The function of word choice, imagery, and symbols makes up 10%-13% of the multiple-choice section of the AP English Literature and Composition exam, and was a primary component of the first free-response question on the 2018 exam. 


Here are examples of test questions on figurative language:


ap lit sample question

ap lit sample question


The answer is: A 


ap lit sample question



The narrator of a story has an enormous influence over a reader’s experience, as they control the details revealed—emphasizing some and limiting others. For example, in Tennessee Williams’ play, The Glass Menagerie (a memory play), Tom the narrator says in his opening monologue, “I give you the truth in the pleasant disguise of illusion.” In other words, the story is told from his perspective, complete with his biases and prejudices. 


When reading in preparation for the AP Literature and Composition exam, think about the perspective the story is being told from—first person, second person, limited third person, omniscient author, unreliable narrator, observer narrator—and how this perspective frames the story. Also keep in mind the particular contexts that you’re asked to understand and demonstrate the use of narration by the College Board.  


  • Identify and describe the narrator or speaker of a text
  • The function of the narrator’s point of view
  • The narrator’s or speaker’s perspective through details, diction, or syntax
  • The reliability of a narrator’s effect on the story 


Narration makes up 21%-26% of the AP Lit exam’s multiple-choice section. It’s also likely to play a large role in the free-response questions.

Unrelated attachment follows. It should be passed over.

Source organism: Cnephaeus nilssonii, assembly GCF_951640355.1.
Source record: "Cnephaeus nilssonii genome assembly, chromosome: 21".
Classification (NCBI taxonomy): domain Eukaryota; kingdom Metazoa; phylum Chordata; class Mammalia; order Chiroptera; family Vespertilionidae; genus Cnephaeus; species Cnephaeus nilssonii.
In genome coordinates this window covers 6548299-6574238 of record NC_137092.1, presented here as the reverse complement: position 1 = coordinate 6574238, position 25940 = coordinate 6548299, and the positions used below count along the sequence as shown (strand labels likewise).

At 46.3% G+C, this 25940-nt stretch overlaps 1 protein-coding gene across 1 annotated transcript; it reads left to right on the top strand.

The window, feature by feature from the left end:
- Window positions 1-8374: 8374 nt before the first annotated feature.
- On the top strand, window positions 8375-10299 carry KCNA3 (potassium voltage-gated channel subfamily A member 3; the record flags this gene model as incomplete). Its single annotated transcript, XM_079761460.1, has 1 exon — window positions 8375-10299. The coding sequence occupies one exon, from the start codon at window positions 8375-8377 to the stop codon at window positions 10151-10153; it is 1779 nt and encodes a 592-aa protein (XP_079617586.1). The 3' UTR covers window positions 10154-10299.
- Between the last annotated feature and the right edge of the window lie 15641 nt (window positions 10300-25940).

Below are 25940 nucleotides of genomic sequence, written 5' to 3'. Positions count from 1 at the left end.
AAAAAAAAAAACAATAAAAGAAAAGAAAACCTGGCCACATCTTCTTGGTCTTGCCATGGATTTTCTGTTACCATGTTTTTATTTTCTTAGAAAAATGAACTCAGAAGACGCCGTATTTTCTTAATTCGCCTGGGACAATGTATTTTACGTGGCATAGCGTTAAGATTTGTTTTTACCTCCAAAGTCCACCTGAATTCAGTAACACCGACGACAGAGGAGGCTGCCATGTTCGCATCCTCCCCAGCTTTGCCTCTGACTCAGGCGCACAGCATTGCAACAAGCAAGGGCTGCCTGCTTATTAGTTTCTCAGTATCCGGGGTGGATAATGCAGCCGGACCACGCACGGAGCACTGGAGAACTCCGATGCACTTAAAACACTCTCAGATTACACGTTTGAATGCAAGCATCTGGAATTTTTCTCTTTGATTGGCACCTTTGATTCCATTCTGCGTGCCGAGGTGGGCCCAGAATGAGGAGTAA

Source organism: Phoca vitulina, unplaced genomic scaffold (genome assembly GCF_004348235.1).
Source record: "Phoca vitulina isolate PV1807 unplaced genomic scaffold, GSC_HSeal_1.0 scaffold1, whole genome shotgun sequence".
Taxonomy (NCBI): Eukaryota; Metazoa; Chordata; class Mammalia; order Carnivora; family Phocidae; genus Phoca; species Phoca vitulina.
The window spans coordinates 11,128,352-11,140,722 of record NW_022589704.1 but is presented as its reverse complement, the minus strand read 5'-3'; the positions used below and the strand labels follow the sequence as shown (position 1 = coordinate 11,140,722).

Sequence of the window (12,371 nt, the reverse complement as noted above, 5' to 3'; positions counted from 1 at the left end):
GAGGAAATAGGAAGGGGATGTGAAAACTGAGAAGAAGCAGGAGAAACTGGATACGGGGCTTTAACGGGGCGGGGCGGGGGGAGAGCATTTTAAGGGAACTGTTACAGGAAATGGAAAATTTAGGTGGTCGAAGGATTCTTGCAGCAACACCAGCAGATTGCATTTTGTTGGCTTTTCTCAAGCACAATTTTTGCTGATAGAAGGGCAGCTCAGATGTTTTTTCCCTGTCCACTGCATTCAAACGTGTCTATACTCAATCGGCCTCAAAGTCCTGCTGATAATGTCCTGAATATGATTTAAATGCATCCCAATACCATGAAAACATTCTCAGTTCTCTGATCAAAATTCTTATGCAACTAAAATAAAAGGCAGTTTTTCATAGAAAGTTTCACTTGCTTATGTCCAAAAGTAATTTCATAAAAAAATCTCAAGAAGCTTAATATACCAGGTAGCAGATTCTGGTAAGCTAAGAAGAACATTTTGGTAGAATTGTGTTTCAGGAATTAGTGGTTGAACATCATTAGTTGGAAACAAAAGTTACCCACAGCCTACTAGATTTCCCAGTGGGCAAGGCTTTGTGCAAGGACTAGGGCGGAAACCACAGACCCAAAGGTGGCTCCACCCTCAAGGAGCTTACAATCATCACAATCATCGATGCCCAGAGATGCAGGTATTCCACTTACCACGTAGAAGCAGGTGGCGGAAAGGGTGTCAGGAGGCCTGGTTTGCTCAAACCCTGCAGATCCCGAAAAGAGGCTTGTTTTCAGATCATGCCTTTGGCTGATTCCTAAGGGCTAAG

Here are some sample questions:


ap lit sample question

ap lit sample question


The answer is: D


ap lit sample question



The word “character” comes from the Latin word meaning “mark, distinctive quality,” and is a literary device used by authors to allow readers to explore a range of values, beliefs, assumptions, biases, and cultural norms. Characters (which are not limited to humans) can be any person, animal, being, or creature that moves the story’s plot line. 


Character is an extremely important literary device; without characters, there is no story to tell. You’ll encounter a variety of different types of characters throughout your reading, the two primary forms being protagonists (whom the story revolves around) and antagonists (those who cause conflict for the protagonist). In addition, you’ll often be introduced to a number of different types of minor characters: foil, static, dynamic, flat, and round. 


As you prepare for the AP Literature and Composition exam, pay close attention to how the characters interact with each other and the world around them, and what the author is trying to show to the reader through the characters. It’s also a good idea to think about the particular aspects of character the College Board places a focus on.


  • What is revealed about a character, their perspective, and motives through textual details
  • The function of a character changing, or remaining unchanged
  • The function of contrasting characters
  • How the nuances and complexities in characters’ relationships are revealed through textual details
  • The complexities revealed about a character through their choices, actions, and speech


Character accounts for 16%-20% of the multiple-choice section of the AP Literature and Composition exam, and will likely play a considerable role in the free-response section as well.


Here’s an example:

ap lit sample questions

20 Best Books You Should Read for AP Lit


Here are some works to read to help you prepare for the AP Lit exam, separated by U.S. and Non-U.S. authors, and books vs. plays. These works were selected for their quality and impact.


Books By U.S. Authors 

Title  Author  Year Published  Brief Description 
The Jungle  Upton Sinclair  1906 A fictionalized account of Chicago’s meat-packing industry seen through the eyes of a Lithuanian immigrant, Jurgis Rudkis.
A Tree Grows in Brooklyn  Betty Smith 1943 A story following Francie Nolan through her formative years growing up in the slums of Williamsburg, New York, at the beginning of the 20th century.